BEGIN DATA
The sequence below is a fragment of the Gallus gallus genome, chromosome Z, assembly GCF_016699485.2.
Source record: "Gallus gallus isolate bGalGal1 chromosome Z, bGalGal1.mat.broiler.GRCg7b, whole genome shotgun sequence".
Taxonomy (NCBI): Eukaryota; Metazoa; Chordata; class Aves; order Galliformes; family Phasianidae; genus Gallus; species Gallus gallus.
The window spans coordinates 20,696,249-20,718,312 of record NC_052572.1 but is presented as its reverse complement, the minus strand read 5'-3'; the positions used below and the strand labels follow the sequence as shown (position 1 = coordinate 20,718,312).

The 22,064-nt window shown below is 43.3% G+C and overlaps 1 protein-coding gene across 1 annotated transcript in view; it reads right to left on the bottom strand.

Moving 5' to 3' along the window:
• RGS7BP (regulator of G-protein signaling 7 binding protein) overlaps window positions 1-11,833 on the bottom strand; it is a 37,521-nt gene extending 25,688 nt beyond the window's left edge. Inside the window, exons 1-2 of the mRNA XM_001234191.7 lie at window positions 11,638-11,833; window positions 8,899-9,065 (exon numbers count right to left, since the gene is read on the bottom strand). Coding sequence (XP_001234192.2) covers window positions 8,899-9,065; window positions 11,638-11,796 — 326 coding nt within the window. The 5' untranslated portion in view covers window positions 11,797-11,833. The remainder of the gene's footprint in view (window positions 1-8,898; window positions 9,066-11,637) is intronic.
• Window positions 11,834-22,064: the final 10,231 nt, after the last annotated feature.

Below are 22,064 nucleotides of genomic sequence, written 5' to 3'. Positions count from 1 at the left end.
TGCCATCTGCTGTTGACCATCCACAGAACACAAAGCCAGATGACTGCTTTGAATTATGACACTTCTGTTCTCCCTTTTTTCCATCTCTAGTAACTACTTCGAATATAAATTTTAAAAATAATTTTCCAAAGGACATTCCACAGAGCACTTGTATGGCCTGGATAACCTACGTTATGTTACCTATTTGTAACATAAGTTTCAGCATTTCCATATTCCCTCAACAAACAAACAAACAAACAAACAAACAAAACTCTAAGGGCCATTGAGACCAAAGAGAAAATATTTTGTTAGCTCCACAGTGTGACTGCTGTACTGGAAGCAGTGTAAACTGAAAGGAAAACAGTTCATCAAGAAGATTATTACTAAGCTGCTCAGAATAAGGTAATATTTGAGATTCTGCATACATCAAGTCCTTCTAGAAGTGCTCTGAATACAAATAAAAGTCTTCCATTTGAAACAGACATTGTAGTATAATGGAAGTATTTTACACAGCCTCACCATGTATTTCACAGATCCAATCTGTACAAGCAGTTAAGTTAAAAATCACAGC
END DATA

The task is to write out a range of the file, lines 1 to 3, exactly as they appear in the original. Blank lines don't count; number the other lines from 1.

The sequence below is a fragment of the Gallus gallus genome, chromosome Z, assembly GCF_016699485.2.
Source record: "Gallus gallus isolate bGalGal1 chromosome Z, bGalGal1.mat.broiler.GRCg7b, whole genome shotgun sequence".
Taxonomy (NCBI): Eukaryota; Metazoa; Chordata; class Aves; order Galliformes; family Phasianidae; genus Gallus; species Gallus gallus.